Manchester riots: Boy of 12 appears in court
A 12-year-old boy seen running from a looted supermarket carrying a bottle of wine has appeared in court.
The boy, who cannot be named because of his age, admitted burglary when he appeared at youth court sitting at Manchester City Magistrates' Court.
Judge Jonathan Finestein gave him a nine-month referral order.
Police said 145 people have been arrested and 97 charged. Eight were jailed overnight. Two more were jailed on Tuesday, police said.
The boy and his mother swore at reporters outside the court.
A 30-year-old man from Stockport who was caught "red handed" coming out of the looted Maplin electrical store carrying a Macmillan Cancer charity box containing £50, was one of many of the cases dealt with by district judge Alan Berg.
The judge told him: "I have to say, your crime is probably the most despicable and contemptible I have had to deal with all day.
"It is breathtakingly wicked. You ought to be ashamed of yourself."
The man was remanded in custody for sentencing at the crown court.
A 19-year-old student, with no previous convictions, admitted taking a £200 camcorder from Maplin. He was also remanded in custody.
Another man, 47, from Collyhurst, who has 126 previous convictions, was found with £1,000 worth of jewellery from Links of London in Manchester. He pleaded guilty to handling and will be sentenced at Manchester Crown Court later.
A 21-year-old was spotted by officers in Marks and Spencer holding a shopping basket to carry bottles of champagne he was taking from shelves.
Another confessed to catching a bus into the city centre to go looting "for a laugh".
Judge Berg told him: "This type of behaviour is utterly intolerable, no civilised society should be expected to put up with it.
"You came into town for a laugh?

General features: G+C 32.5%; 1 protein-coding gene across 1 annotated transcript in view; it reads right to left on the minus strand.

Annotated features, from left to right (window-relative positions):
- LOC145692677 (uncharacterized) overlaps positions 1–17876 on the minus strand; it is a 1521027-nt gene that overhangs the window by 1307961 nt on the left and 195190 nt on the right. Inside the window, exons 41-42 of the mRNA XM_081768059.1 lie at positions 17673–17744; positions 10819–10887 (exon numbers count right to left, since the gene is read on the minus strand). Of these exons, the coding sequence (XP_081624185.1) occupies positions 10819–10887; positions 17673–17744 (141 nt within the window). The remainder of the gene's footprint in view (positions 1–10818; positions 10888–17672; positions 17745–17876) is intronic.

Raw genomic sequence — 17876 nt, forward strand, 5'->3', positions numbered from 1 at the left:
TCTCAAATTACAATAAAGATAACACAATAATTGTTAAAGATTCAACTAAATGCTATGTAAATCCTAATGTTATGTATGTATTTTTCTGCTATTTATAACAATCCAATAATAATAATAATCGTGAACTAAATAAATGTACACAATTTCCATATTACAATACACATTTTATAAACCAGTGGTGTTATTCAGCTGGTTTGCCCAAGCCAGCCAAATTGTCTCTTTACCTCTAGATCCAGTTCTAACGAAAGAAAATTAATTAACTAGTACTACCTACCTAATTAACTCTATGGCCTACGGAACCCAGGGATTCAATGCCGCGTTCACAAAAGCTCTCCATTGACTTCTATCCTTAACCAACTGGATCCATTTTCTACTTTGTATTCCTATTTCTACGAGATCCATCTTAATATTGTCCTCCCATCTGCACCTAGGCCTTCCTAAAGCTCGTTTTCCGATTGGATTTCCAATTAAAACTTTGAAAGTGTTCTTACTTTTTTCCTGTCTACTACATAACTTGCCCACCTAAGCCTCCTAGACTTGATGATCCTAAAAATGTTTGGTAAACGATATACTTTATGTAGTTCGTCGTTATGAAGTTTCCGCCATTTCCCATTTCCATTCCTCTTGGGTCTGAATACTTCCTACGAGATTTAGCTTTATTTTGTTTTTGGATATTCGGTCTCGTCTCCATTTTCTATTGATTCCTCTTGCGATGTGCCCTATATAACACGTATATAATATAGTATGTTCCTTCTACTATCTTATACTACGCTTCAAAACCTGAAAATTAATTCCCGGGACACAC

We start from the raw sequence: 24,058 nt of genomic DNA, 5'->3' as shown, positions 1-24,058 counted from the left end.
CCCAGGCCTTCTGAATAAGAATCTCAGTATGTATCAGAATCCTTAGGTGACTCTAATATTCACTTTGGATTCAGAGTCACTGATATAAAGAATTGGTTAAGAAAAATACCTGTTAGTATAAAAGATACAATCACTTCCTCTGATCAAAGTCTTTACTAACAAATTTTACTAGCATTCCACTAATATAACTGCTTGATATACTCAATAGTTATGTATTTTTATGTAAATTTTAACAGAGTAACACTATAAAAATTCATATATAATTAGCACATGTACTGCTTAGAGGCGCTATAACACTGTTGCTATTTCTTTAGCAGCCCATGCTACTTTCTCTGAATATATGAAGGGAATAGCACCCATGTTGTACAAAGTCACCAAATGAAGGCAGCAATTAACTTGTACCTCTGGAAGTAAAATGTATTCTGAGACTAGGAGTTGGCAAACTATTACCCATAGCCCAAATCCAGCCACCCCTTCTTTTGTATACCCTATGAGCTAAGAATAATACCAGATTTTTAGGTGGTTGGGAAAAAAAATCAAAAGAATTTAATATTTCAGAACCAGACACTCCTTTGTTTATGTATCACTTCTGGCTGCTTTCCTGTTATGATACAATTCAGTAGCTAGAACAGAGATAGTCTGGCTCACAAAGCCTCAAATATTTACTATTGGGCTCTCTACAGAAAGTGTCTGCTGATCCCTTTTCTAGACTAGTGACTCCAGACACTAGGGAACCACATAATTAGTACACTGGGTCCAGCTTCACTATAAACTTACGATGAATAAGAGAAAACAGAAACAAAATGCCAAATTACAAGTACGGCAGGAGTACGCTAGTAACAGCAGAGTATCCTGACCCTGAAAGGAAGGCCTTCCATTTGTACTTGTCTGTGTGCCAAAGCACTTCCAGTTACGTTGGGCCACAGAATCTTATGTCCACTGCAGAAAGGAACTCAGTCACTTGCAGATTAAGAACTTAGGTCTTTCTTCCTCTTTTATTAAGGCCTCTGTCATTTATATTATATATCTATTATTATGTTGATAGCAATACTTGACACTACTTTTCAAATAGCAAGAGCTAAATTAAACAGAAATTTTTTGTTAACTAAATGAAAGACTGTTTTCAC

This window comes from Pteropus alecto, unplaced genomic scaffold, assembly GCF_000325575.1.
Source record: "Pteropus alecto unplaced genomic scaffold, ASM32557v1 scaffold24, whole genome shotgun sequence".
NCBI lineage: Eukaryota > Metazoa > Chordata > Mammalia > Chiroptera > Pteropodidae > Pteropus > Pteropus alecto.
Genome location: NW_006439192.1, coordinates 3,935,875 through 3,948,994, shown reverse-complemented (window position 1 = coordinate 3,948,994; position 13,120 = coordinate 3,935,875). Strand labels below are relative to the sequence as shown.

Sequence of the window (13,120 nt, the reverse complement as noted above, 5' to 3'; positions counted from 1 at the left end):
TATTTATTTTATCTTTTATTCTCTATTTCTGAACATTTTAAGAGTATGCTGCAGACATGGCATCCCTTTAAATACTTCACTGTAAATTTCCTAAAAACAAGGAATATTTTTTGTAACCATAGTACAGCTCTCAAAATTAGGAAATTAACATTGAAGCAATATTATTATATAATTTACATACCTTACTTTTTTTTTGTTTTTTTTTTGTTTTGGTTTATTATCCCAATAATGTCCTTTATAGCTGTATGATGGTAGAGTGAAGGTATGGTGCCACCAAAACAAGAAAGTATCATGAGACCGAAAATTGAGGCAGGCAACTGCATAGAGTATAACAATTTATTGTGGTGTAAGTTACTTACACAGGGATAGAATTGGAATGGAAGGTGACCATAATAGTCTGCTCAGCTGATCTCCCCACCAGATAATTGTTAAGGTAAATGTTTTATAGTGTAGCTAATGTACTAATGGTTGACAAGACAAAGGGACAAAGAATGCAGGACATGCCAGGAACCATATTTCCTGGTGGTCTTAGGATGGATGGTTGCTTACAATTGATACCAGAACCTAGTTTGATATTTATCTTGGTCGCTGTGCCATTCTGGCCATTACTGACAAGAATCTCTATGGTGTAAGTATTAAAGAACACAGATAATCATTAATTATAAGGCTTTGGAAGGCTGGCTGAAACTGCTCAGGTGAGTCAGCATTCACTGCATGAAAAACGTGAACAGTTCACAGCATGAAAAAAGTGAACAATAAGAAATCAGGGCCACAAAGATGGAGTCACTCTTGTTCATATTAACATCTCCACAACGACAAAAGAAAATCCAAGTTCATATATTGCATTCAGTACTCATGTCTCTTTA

"There is nothing remotely amusing about stealing other people's property, breaking into premises and trashing that property."
Greater Manchester Police are continuing to load images of suspects onto its website and Flickr site and have urged people to look at them to see if they recognise anyone.
Meanwhile, the force said it was in the process of returning Manchester and Salford to normality.
'Business as usual'
Assistant Chief Constable Garry Shewan said: "We are working incredibly hard with our communities and businesses to reassure them we will maintain that high visibility presence and also encourage people that it is safe to come into our towns.
"Of course we understand there is nervousness among some people but we want people to go about their daily business as usual."
He said police had not cancelled any football matches or events, such as the Moss Side Carnival. He urged people to attend the events as normal.
"This was criminality, pure and simple. It had no racial element to it. It was just mindless violence so I want to let people know that there is no evidence to say any political groups organised or played a part in the disorder."
CityCo, Manchester's city centre management company, said businesses planned to resume normal opening hours tonight.
Bars and restaurants across the centre, including the Northern Quarter, Deansgate Locks, Canal Street and Piccadilly, were due to remain open.
The Arndale shopping centre and stores including Harvey Nichols, Selfridges, Debenhams, Marks & Spencer and House of Fraser were also due to stay open until 20:00 BST as usual.
Vaughan Allen, chief executive of CityCo, said: "Businesses are defiant and want to get back to normal hours as quickly as possible.
"Manchester has been massively successful over the last few years beating the recession and we can't let one night of madness beat us."